Why does Romeo not want to fight Tybalt? A) ... What does Mercutio mean by "a plague o' both your houses"? A) a curse on the Montagues and Capulets B) ...

Why does Romeo not want to fight Tybalt? A) ... What does Mercutio mean by "a plague o' both your houses"? A) a curse on the Montagues and Capulets B) ... MERCUTIO I am hurt. A plague o' both your houses! I am sped. Is he gone and hath nothing? MERCUTIO I’ve been hurt. May a plague curse both your families. I’m finished. Did he get away clean? BENVOLIO What, art thou hurt? BENVOLIO What, are you hurt? MERCUTIO Ay, ay, a scratch, a scratch. Marry, ’tis enough. Where is my page?—Go, villain ... Romeo has just married Juliet and is now an in-law to Tybalt. Why does Mercutio curse the houses of the feuding families, saying "A plague a' both your houses!" He blames the feud for his death. He curses both houses for causing his death. .

At the same time, however, the dialogue between Romeo and Juliet takes the form of a sonnet (up to the point where they kiss), which is incredibly romantic. So, while Romeo's moves are a bit predictable, we can also recognize that Romeo and Juliet's romance has the potential to be anything but conventional. What does Mercutio mean when he says, "A plague a both your houses!/They have made worms' meat of me." ... Curse both the Capulets and the Montegues. It has killed me.

It means that Mercutio is cursing both of the houses (Montague and Capulet), and basically blaming both of them for his untimely death in A3S1. Romeo feels that he is to blame, and this is probably...

10. Why does Mercutio fight with Tybalt? tt7 Go OR 11. How does Romeo try to stop with fight between Mercutio and Tybalt? What is the result of his action? MeßCV-ao -p Sap HIM 12. Why does Mercutio curse the houses of the feuding families, saying "A plague a' both your houses!" 13. A frustrated curse on both sides of an argument. From Shakespeare's Romeo and Juliet, 1592: A plague o' both your houses! Is he gone, and hath nothing? The houses are those of the Montague and Capulet families, the feud between whom caused Juliet so much grief and was the source of her ' O Romeo, Romeo! wherefore art thou Romeo ' speech.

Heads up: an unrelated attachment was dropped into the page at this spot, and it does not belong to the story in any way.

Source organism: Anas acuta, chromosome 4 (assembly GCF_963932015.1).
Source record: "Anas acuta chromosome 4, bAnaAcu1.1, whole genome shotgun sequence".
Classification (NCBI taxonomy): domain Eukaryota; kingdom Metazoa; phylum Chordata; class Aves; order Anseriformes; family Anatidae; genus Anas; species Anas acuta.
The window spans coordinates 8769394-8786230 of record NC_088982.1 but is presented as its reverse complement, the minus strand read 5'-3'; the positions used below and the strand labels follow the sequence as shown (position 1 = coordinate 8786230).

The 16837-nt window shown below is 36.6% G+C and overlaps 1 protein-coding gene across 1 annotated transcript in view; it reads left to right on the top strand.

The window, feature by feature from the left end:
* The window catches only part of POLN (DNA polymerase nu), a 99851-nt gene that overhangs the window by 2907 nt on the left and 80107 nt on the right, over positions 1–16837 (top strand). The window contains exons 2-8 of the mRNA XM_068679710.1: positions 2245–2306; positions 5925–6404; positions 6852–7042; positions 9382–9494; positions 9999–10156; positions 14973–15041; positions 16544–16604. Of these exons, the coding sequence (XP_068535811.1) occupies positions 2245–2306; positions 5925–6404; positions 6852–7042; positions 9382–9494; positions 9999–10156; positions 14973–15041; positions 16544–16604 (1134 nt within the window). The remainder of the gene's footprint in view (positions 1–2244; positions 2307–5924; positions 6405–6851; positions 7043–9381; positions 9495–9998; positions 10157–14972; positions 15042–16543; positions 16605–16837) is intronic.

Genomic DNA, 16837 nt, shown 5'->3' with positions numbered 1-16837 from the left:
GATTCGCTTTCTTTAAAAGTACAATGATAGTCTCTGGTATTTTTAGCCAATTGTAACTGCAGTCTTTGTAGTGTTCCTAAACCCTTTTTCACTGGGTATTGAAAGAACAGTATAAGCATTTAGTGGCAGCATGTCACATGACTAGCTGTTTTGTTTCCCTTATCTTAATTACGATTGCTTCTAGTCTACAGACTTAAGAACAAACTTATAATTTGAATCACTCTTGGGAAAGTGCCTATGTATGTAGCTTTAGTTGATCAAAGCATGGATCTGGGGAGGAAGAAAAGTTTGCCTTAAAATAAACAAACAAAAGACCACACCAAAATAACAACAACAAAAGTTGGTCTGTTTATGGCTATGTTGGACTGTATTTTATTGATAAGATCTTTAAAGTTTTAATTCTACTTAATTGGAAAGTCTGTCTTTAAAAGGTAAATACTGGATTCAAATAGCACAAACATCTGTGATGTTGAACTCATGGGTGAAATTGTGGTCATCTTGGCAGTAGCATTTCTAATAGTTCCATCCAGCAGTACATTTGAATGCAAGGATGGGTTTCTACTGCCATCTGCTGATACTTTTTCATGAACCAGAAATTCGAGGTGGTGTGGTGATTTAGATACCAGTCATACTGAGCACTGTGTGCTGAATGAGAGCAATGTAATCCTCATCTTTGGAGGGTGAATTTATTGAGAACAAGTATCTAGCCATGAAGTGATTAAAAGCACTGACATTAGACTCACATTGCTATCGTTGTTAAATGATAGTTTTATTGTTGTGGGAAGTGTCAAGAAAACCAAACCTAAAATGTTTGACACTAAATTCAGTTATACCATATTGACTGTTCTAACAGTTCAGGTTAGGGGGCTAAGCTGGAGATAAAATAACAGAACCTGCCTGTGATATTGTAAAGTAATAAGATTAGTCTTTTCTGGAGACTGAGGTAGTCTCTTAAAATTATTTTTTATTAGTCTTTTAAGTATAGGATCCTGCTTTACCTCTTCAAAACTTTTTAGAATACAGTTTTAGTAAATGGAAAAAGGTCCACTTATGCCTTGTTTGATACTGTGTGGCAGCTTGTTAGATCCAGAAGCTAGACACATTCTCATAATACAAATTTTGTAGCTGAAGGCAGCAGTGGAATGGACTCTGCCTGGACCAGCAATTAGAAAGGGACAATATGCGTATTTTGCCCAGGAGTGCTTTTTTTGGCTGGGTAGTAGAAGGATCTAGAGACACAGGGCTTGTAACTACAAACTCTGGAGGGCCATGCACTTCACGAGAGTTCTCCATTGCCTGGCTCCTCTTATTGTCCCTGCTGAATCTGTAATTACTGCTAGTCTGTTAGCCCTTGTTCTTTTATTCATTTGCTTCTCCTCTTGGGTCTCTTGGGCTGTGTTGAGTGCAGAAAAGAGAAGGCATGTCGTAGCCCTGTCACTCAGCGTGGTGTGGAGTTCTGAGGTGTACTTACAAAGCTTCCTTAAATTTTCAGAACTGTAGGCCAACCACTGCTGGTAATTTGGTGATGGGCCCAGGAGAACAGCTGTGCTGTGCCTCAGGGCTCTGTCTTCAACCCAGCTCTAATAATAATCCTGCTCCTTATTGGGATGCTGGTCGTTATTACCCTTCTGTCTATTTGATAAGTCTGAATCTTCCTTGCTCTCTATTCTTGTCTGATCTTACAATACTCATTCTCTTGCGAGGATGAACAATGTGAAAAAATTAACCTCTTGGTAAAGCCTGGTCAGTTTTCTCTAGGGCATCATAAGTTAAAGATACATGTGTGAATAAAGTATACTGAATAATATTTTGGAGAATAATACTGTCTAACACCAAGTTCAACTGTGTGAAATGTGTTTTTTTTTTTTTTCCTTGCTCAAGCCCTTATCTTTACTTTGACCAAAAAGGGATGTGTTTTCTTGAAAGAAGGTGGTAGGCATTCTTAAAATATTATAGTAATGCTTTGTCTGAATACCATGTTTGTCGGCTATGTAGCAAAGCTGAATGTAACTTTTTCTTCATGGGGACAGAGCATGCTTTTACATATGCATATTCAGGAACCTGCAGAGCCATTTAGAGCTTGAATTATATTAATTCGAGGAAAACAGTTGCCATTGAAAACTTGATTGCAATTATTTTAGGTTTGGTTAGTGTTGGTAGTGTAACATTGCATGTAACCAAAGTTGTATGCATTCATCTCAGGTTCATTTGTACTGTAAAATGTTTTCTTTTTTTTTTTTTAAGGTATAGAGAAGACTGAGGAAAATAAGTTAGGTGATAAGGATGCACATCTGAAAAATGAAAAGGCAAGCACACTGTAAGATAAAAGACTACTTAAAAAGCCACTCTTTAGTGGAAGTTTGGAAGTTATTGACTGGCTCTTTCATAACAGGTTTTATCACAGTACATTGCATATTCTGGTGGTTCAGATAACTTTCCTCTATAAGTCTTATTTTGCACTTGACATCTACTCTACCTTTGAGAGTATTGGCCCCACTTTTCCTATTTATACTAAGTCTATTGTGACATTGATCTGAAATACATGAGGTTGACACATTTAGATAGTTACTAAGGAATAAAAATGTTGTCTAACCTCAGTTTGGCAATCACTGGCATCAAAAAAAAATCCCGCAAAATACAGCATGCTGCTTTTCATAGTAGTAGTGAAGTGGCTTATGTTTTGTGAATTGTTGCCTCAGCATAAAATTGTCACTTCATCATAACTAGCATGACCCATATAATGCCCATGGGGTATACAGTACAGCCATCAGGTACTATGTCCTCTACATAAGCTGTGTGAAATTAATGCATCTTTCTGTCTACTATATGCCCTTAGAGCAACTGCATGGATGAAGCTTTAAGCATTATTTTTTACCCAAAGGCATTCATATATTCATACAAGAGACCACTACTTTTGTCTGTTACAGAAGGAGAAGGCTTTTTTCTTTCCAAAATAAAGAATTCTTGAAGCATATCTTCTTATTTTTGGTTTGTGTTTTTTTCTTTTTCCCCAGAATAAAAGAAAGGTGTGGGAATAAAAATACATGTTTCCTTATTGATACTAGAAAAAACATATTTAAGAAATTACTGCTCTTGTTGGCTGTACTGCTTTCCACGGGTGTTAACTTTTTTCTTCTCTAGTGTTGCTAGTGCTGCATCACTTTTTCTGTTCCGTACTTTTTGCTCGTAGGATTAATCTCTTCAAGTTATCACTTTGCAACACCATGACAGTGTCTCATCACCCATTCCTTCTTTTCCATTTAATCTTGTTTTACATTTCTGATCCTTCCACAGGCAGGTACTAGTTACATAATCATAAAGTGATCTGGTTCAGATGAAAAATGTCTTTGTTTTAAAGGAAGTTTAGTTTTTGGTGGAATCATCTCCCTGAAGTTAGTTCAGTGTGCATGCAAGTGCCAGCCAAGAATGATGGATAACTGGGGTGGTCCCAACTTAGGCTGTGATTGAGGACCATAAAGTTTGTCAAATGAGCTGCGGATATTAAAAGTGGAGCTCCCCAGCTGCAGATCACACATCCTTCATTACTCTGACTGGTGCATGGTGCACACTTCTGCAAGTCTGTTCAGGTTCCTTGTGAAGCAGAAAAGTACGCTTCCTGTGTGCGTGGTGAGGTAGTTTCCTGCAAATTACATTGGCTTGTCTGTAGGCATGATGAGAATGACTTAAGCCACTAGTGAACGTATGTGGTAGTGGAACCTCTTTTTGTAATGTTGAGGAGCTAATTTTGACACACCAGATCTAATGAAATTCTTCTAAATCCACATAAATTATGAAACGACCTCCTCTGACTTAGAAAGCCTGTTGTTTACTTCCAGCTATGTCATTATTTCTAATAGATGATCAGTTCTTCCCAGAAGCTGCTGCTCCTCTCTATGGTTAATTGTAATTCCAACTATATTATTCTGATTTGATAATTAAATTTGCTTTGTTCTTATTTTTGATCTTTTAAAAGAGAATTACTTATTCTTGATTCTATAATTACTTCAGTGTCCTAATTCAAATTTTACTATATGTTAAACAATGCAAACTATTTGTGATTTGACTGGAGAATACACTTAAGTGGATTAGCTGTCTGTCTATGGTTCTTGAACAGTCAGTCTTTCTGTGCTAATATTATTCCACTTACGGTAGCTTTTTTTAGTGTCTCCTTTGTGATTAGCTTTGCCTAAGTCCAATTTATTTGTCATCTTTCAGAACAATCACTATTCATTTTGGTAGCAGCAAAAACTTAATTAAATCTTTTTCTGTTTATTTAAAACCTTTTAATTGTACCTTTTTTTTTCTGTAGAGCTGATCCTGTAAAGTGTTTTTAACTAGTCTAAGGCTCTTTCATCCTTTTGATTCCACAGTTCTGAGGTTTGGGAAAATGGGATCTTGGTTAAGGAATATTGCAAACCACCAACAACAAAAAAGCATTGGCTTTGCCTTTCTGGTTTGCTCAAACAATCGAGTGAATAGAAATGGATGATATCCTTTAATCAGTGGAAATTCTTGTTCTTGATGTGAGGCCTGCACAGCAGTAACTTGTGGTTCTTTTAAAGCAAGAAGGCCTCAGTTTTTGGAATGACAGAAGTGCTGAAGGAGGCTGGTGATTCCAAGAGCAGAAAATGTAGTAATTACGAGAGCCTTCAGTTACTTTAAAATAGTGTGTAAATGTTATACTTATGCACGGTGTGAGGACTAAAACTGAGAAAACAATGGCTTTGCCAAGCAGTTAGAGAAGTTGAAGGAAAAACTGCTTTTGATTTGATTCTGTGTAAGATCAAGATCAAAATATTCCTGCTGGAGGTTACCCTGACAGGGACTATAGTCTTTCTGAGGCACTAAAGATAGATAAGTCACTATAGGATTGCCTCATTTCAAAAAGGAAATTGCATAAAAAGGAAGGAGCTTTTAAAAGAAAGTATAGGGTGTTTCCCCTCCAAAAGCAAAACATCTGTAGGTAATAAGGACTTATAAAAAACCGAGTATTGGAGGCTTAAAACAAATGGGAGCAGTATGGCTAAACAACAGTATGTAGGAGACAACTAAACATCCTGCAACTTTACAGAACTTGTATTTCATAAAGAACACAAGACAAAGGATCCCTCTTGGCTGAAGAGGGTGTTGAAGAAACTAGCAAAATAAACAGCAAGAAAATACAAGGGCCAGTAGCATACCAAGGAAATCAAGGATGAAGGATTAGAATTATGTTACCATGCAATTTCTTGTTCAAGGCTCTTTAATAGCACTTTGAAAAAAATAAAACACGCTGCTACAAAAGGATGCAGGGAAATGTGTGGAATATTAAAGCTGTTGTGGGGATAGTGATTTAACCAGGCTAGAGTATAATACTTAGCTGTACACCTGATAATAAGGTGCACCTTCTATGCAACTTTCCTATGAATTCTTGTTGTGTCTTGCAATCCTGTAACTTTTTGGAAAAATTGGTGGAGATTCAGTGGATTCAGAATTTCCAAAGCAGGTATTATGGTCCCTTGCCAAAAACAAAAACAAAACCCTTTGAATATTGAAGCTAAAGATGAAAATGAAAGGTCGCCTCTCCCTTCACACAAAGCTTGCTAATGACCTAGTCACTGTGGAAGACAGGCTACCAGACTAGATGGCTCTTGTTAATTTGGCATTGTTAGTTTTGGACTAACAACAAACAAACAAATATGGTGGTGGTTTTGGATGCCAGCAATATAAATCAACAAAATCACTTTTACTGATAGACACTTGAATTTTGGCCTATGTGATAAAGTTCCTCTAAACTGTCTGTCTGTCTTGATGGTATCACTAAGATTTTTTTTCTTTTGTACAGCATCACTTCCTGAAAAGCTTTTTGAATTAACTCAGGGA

ROMEO tries to break up the fight. TYBALT reaches under ROMEO ’s arm and stabs MERCUTIO. TYBALT, PETRUCHIO , and the other CAPULETS exit. A plague o' both your houses! May a plague curse both your families. Did he get away clean? It’s a scratch, just a scratch. No, ’tis not so deep as a well nor so wide as a church-door, but ’tis ... Romeo ordered Tybalt and Mercutio to stop fighting and that didn't work, so Romeo stood in between Tybalt and Mercutio . Tybalt sweeps his sword under Romeo's arm and stabs Mercutio and is wounded After Mercutio is wonded, he cries out "A curse to both your houses!" Mercutio is throwing a frustrated curse on both sides of the argument. He wishes bad luck upon the Capulets and the Montagues. It's repeated for effect and shows that Mercutio is connected to both families whether its being related or just a friend. Oct 25, 2011 · The rules haven't changed in a few decades, but the customs have. In both houses of Congress, you still need a majority (50%+1) to pass a bill. In the House of Representatives, that's the only consideration. Apr 21, 2008 · When Mercutio says "A plague o' both your houses!," he is basically saying curse both the Montagues and the Capulets for what has happened to him; both families should be ashamed of themselves for feuding. And when he says, "They have made worms' meat out of me.", he means that they have made him useless like "worms' meat".